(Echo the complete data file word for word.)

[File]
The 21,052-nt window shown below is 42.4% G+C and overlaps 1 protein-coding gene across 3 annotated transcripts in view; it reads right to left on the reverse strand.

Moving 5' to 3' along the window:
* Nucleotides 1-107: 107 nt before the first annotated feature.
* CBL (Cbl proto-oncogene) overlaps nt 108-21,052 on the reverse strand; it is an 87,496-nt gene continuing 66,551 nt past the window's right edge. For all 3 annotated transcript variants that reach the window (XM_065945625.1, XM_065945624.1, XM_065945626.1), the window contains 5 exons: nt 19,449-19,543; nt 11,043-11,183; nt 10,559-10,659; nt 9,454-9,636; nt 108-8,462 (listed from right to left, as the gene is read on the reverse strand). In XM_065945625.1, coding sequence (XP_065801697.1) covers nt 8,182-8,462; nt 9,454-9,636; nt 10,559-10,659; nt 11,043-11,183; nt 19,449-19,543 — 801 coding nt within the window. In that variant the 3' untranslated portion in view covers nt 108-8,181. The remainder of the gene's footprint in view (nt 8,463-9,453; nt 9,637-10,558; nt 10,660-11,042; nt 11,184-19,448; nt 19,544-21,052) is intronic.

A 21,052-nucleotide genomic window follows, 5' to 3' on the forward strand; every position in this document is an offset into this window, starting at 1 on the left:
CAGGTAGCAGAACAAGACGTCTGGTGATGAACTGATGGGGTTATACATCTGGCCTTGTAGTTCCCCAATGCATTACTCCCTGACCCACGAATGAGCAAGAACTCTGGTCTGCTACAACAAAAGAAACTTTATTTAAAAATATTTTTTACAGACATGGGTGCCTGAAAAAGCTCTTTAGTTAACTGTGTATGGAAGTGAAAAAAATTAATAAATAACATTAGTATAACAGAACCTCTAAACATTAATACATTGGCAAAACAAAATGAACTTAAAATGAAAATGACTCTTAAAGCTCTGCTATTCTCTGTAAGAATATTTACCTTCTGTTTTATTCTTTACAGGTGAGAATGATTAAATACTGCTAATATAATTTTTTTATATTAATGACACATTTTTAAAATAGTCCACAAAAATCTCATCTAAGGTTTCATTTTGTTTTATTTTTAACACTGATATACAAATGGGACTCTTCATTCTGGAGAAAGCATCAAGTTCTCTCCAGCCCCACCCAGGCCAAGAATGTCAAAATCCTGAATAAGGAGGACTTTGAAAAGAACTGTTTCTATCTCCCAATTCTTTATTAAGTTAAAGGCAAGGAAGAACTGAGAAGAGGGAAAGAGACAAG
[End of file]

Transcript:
The 21,052-nt window shown below is 42.4% G+C and overlaps 1 protein-coding gene across 3 annotated transcripts in view; it reads right to left on the reverse strand.

Moving 5' to 3' along the window:
* Nucleotides 1-107: 107 nt before the first annotated feature.
* CBL (Cbl proto-oncogene) overlaps nt 108-21,052 on the reverse strand; it is an 87,496-nt gene continuing 66,551 nt past the window's right edge. For all 3 annotated transcript variants that reach the window (XM_065945625.1, XM_065945624.1, XM_065945626.1), the window contains 5 exons: nt 19,449-19,543; nt 11,043-11,183; nt 10,559-10,659; nt 9,454-9,636; nt 108-8,462 (listed from right to left, as the gene is read on the reverse strand). In XM_065945625.1, coding sequence (XP_065801697.1) covers nt 8,182-8,462; nt 9,454-9,636; nt 10,559-10,659; nt 11,043-11,183; nt 19,449-19,543 — 801 coding nt within the window. In that variant the 3' untranslated portion in view covers nt 108-8,181. The remainder of the gene's footprint in view (nt 8,463-9,453; nt 9,637-10,558; nt 10,660-11,042; nt 11,184-19,448; nt 19,544-21,052) is intronic.

A 21,052-nucleotide genomic window follows, 5' to 3' on the forward strand; every position in this document is an offset into this window, starting at 1 on the left:
CAGGTAGCAGAACAAGACGTCTGGTGATGAACTGATGGGGTTATACATCTGGCCTTGTAGTTCCCCAATGCATTACTCCCTGACCCACGAATGAGCAAGAACTCTGGTCTGCTACAACAAAAGAAACTTTATTTAAAAATATTTTTTACAGACATGGGTGCCTGAAAAAGCTCTTTAGTTAACTGTGTATGGAAGTGAAAAAAATTAATAAATAACATTAGTATAACAGAACCTCTAAACATTAATACATTGGCAAAACAAAATGAACTTAAAATGAAAATGACTCTTAAAGCTCTGCTATTCTCTGTAAGAATATTTACCTTCTGTTTTATTCTTTACAGGTGAGAATGATTAAATACTGCTAATATAATTTTTTTATATTAATGACACATTTTTAAAATAGTCCACAAAAATCTCATCTAAGGTTTCATTTTGTTTTATTTTTAACACTGATATACAAATGGGACTCTTCATTCTGGAGAAAGCATCAAGTTCTCTCCAGCCCCACCCAGGCCAAGAATGTCAAAATCCTGAATAAGGAGGACTTTGAAAAGAACTGTTTCTATCTCCCAATTCTTTATTAAGTTAAAGGCAAGGAAGAACTGAGAAGAGGGAAAGAGACAAG